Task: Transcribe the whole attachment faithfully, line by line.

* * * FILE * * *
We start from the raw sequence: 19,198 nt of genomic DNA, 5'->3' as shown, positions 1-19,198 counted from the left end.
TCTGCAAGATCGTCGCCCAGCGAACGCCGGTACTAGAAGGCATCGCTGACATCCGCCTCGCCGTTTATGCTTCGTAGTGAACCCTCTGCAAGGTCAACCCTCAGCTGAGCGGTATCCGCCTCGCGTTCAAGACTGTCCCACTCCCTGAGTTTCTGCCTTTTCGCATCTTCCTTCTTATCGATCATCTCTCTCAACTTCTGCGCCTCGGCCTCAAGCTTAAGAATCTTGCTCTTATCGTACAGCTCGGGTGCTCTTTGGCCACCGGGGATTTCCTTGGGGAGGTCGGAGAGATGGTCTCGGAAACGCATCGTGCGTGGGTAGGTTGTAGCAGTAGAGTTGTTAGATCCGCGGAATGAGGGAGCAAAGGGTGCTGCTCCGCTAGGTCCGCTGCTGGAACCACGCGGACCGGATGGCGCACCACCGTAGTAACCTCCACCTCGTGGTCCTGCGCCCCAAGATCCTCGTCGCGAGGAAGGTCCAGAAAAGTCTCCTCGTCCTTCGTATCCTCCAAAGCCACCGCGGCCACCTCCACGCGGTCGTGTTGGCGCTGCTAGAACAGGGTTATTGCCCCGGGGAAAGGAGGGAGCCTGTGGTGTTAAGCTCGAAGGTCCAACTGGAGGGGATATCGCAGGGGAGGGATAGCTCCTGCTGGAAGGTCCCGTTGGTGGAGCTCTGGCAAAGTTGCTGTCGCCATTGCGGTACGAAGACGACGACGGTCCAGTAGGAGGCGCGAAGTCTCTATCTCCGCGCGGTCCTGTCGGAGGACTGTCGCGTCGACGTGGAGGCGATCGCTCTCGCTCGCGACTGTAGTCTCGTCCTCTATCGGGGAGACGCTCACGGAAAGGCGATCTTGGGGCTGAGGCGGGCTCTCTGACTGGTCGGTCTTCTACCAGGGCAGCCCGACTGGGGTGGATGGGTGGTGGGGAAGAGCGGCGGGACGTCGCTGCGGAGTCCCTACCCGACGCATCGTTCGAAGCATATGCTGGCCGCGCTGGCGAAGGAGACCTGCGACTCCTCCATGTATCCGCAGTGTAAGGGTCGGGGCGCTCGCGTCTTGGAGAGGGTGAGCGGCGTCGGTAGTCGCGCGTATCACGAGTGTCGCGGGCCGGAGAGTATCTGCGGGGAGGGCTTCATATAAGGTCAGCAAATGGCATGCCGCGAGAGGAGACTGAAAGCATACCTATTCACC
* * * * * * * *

We start from the raw sequence: 19,198 nt of genomic DNA, 5'->3' as shown, positions 1-19,198 counted from the left end.
TCTGCAAGATCGTCGCCCAGCGAACGCCGGTACTAGAAGGCATCGCTGACATCCGCCTCGCCGTTTATGCTTCGTAGTGAACCCTCTGCAAGGTCAACCCTCAGCTGAGCGGTATCCGCCTCGCGTTCAAGACTGTCCCACTCCCTGAGTTTCTGCCTTTTCGCATCTTCCTTCTTATCGATCATCTCTCTCAACTTCTGCGCCTCGGCCTCAAGCTTAAGAATCTTGCTCTTATCGTACAGCTCGGGTGCTCTTTGGCCACCGGGGATTTCCTTGGGGAGGTCGGAGAGATGGTCTCGGAAACGCATCGTGCGTGGGTAGGTTGTAGCAGTAGAGTTGTTAGATCCGCGGAATGAGGGAGCAAAGGGTGCTGCTCCGCTAGGTCCGCTGCTGGAACCACGCGGACCGGATGGCGCACCACCGTAGTAACCTCCACCTCGTGGTCCTGCGCCCCAAGATCCTCGTCGCGAGGAAGGTCCAGAAAAGTCTCCTCGTCCTTCGTATCCTCCAAAGCCACCGCGGCCACCTCCACGCGGTCGTGTTGGCGCTGCTAGAACAGGGTTATTGCCCCGGGGAAAGGAGGGAGCCTGTGGTGTTAAGCTCGAAGGTCCAACTGGAGGGGATATCGCAGGGGAGGGATAGCTCCTGCTGGAAGGTCCCGTTGGTGGAGCTCTGGCAAAGTTGCTGTCGCCATTGCGGTACGAAGACGACGACGGTCCAGTAGGAGGCGCGAAGTCTCTATCTCCGCGCGGTCCTGTCGGAGGACTGTCGCGTCGACGTGGAGGCGATCGCTCTCGCTCGCGACTGTAGTCTCGTCCTCTATCGGGGAGACGCTCACGGAAAGGCGATCTTGGGGCTGAGGCGGGCTCTCTGACTGGTCGGTCTTCTACCAGGGCAGCCCGACTGGGGTGGATGGGTGGTGGGGAAGAGCGGCGGGACGTCGCTGCGGAGTCCCTACCCGACGCATCGTTCGAAGCATATGCTGGCCGCGCTGGCGAAGGAGACCTGCGACTCCTCCATGTATCCGCAGTGTAAGGGTCGGGGCGCTCGCGTCTTGGAGAGGGTGAGCGGCGTCGGTAGTCGCGCGTATCACGAGTGTCGCGGGCCGGAGAGTATCTGCGGGGAGGGCTTCATATAAGGTCAGCAAATGGCATGCCGCGAGAGGAGACTGAAAGCATACCTATTCACC